What’s wrong with Labor: how long have you got?
Diagnosing the pathology in the Federal Labor Government has become something of a national pastime. The commentariat, practitioners and pundits have all had a go trying to work out why an otherwise healthy government languishes so far in the polls and seems to have such difficulty engaging with the electorate.
We hear many analyses. Some blame party factionalism. Some blame the killer instinct with which KRudd was removed from the Prime Ministership. Perhaps we are not seeing the “real” Julia. Maybe the government lacks a “narrative”.
The 2010 Labor Party review by former Labor senator John Faulkner and former state premiers Bob Carr and Steve Bracks, secret bits and all, identified a lack of policy input from party members. In fact there is a lack of members, full-stop! It may be apposite to propose a different analysis.
The government is failing to communicate a central idea, or set of ideas, that make sense of its policy and explains its direction. They are failing to communicate their fundamental party values.
It is not an issue of ideology; that term carries implications of fanaticism, failure to compromise, and a simplified way of seeing the world. But it is something more than mere concepts or story. What the Federal Labor party currently lacks - as have certain other governments in Australia’s past - is an intellectual structure within which to frame its policies.
Within this framework particular policies, particular ideas, start to make much more sense. A framework is something the electorate can identify with and use to understand the government working within it.
A survey of the the intellectual frameworks that have guided Australian governments in the past proves enlightening.
Curtin and Chifley brought together a nascent nationalism, reflected in the shift of foreign defence policy to self-defence and connection to the US, with a commitment to socialism and unionism. The result was a party that looked after the weak with health reforms, looked to the future with such nation-building projects as the Snowy Mountain River scheme and mass immigration, and attempted an ill-fated nationalisation of Australia’s banks.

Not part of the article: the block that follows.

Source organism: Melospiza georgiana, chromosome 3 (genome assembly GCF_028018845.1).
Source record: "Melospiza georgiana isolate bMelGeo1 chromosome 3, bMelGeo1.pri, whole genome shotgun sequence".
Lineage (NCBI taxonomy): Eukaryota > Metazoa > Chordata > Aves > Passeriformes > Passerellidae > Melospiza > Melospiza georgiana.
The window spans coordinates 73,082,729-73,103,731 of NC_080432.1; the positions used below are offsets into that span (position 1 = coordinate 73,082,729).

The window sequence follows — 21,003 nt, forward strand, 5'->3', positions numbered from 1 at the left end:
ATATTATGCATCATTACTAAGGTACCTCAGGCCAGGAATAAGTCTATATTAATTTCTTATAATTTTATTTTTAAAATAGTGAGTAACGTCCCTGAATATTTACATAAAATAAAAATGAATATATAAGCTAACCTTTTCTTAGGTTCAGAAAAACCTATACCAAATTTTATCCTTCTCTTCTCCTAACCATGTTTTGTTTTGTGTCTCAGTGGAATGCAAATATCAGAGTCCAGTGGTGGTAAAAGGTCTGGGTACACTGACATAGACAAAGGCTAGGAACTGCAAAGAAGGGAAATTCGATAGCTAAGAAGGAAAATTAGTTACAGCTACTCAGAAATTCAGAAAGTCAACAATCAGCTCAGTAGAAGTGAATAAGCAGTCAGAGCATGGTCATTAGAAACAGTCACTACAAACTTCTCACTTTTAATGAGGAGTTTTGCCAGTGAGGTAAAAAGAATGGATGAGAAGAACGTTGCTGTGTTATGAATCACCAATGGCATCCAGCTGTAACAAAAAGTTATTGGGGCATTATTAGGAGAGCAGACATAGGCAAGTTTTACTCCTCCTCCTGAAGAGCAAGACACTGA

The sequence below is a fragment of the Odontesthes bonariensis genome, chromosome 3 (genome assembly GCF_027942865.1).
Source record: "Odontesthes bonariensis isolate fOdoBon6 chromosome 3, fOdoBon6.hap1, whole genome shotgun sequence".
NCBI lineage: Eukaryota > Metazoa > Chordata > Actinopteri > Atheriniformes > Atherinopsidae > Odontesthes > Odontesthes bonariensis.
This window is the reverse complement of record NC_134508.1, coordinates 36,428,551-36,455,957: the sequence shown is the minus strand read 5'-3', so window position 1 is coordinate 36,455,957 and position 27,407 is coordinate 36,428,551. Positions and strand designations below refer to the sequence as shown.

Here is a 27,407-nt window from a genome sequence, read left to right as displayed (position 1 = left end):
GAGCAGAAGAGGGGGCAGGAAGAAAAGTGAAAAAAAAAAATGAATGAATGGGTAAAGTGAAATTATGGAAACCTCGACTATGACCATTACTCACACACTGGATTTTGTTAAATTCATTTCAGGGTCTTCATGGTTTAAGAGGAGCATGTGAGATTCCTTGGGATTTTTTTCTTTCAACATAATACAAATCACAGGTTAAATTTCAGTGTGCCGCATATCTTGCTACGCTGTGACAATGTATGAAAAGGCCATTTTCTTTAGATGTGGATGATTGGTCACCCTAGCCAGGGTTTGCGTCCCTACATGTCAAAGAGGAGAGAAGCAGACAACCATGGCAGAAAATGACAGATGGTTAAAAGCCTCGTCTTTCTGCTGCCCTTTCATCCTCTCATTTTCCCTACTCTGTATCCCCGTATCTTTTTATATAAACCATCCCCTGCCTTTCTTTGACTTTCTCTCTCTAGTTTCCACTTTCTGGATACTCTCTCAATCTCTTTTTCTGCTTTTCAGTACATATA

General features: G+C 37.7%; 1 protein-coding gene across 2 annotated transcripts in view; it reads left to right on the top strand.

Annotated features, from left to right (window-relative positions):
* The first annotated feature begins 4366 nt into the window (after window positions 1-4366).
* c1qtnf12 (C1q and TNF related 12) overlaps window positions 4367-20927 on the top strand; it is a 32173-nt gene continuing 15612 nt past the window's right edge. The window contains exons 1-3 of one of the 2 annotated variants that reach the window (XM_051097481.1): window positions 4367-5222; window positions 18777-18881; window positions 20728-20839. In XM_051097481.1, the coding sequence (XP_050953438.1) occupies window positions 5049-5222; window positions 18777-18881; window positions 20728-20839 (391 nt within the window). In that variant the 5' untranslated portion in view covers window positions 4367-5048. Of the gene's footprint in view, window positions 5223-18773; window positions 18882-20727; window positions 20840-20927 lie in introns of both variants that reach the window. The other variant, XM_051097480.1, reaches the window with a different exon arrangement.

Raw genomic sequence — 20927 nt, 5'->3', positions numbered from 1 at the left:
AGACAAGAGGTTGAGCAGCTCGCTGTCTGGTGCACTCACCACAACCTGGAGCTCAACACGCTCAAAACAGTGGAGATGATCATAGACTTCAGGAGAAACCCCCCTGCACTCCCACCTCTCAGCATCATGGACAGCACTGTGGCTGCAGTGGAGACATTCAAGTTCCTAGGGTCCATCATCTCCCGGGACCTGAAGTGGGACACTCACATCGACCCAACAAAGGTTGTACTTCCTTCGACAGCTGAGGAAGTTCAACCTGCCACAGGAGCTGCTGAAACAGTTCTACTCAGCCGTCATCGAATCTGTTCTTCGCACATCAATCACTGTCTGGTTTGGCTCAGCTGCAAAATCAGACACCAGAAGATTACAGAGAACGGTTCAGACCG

The government which came after them, 16 years under Menzies from 1949-1966, was framed by a re-commitment to the Mother Country, Britain, as well as a focus on free enterprise and the stoic values of the middle class - the “forgotten people”. Then, in 1966, under the brief tenure of Harold Holt, we saw a shift again towards the US in foreign policy, but unfortunately Holt’s period of government, much like his followers Gorton and McMahon, was too short to develop a new intellectual framework for governance.
The next government, in contrast, was brimming with ideas. Gough Whitlam burst into office with “The Program” in place - a suite of policies aimed at modernising Australia, bringing greater strength, equity and independence.
The central conceptual framework was one of social democracy - the pursuit of universal social support in areas such as health, education, transport, even (humourously enough) sewerage - tied to a more independent middle power foreign policy and commitment to multiculturalism.
The fact that Whitlam’s government fell apart so quickly (relative to most parties in the post-war period) was not due to a dearth of ideas; it was an result of poor economic management in a time of global economic turmoil, a failure to sufficiently manage key Ministers and, perhaps, reform fatigue from implementing a series of policies too quickly .